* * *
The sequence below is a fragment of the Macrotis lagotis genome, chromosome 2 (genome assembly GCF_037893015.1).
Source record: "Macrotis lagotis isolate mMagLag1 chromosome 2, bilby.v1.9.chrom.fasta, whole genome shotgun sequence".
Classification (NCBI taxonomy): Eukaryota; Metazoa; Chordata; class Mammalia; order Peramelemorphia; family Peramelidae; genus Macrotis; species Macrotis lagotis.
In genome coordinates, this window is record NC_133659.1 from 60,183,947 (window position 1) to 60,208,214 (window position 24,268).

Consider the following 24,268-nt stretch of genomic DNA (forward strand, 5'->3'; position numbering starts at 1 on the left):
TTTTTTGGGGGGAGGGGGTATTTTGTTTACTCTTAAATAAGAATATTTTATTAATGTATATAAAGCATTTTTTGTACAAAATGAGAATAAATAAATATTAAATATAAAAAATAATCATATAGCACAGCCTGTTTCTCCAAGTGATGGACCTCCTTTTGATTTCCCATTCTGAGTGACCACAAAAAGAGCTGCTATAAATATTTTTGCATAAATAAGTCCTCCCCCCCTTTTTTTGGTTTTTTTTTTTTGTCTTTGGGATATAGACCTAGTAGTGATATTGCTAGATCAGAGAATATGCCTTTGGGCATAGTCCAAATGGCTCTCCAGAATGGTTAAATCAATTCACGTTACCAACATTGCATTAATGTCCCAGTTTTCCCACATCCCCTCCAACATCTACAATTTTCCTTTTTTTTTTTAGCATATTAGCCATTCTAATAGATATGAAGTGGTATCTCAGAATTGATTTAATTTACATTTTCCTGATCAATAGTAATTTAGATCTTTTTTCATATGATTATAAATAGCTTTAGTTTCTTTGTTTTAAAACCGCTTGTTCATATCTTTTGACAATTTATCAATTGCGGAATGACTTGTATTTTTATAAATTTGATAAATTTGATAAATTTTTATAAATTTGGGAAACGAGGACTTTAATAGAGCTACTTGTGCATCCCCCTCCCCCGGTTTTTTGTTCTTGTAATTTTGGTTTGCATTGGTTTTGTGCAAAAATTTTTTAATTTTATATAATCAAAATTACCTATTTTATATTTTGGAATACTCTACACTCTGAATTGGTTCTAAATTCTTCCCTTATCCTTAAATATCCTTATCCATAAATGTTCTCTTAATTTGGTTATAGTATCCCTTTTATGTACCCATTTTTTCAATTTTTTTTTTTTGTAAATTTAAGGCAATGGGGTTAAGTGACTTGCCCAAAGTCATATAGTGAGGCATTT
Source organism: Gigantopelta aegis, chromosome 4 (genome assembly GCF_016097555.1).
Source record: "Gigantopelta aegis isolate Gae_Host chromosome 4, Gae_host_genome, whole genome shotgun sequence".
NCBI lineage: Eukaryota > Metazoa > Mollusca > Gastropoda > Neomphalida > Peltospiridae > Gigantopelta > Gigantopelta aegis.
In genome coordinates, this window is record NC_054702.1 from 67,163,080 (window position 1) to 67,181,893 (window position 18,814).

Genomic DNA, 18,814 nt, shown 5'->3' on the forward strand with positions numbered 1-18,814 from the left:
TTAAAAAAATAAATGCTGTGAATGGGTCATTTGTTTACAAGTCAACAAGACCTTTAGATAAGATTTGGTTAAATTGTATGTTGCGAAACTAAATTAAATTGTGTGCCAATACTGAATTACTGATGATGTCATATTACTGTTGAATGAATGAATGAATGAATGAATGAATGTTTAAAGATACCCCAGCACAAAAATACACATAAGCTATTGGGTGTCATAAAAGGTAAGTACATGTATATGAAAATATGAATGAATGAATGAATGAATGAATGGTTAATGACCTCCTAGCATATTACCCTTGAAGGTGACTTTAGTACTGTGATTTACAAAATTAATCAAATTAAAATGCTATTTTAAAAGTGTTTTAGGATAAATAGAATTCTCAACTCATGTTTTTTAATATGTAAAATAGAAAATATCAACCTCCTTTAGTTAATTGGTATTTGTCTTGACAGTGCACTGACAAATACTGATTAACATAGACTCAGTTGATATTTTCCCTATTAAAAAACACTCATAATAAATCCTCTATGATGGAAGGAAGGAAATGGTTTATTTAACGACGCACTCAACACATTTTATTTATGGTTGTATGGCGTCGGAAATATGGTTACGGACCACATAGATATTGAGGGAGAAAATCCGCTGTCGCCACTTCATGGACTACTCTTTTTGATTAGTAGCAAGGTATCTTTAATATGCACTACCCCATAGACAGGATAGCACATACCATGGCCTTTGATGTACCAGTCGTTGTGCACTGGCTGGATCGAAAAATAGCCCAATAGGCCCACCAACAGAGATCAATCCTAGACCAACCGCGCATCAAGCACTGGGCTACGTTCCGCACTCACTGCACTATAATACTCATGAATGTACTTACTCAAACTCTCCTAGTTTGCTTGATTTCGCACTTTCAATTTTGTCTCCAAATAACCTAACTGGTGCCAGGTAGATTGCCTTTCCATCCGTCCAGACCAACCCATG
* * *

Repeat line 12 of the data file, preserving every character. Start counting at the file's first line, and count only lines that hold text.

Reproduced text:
TTAAAAAAATAAATGCTGTGAATGGGTCATTTGTTTACAAGTCAACAAGACCTTTAGATAAGATTTGGTTAAATTGTATGTTGCGAAACTAAATTAAATTGTGTGCCAATACTGAATTACTGATGATGTCATATTACTGTTGAATGAATGAATGAATGAATGAATGAATGTTTAAAGATACCCCAGCACAAAAATACACATAAGCTATTGGGTGTCATAAAAGGTAAGTACATGTATATGAAAATATGAATGAATGAATGAATGAATGAATGGTTAATGACCTCCTAGCATATTACCCTTGAAGGTGACTTTAGTACTGTGATTTACAAAATTAATCAAATTAAAATGCTATTTTAAAAGTGTTTTAGGATAAATAGAATTCTCAACTCATGTTTTTTAATATGTAAAATAGAAAATATCAACCTCCTTTAGTTAATTGGTATTTGTCTTGACAGTGCACTGACAAATACTGATTAACATAGACTCAGTTGATATTTTCCCTATTAAAAAACACTCATAATAAATCCTCTATGATGGAAGGAAGGAAATGGTTTATTTAACGACGCACTCAACACATTTTATTTATGGTTGTATGGCGTCGGAAATATGGTTACGGACCACATAGATATTGAGGGAGAAAATCCGCTGTCGCCACTTCATGGACTACTCTTTTTGATTAGTAGCAAGGTATCTTTAATATGCACTACCCCATAGACAGGATAGCACATACCATGGCCTTTGATGTACCAGTCGTTGTGCACTGGCTGGATCGAAAAATAGCCCAATAGGCCCACCAACAGAGATCAATCCTAGACCAACCGCGCATCAAGCACTGGGCTACGTTCCGCACTCACTGCACTATAATACTCATGAATGTACTTACTCAAACTCTCCTAGTTTGCTTGATTTCGCACTTTCAATTTTGTCTCCAAATAACCTAACTGGTGCCAGGTAGATTGCCTTTCCATCCGTCCAGACCAACCCATG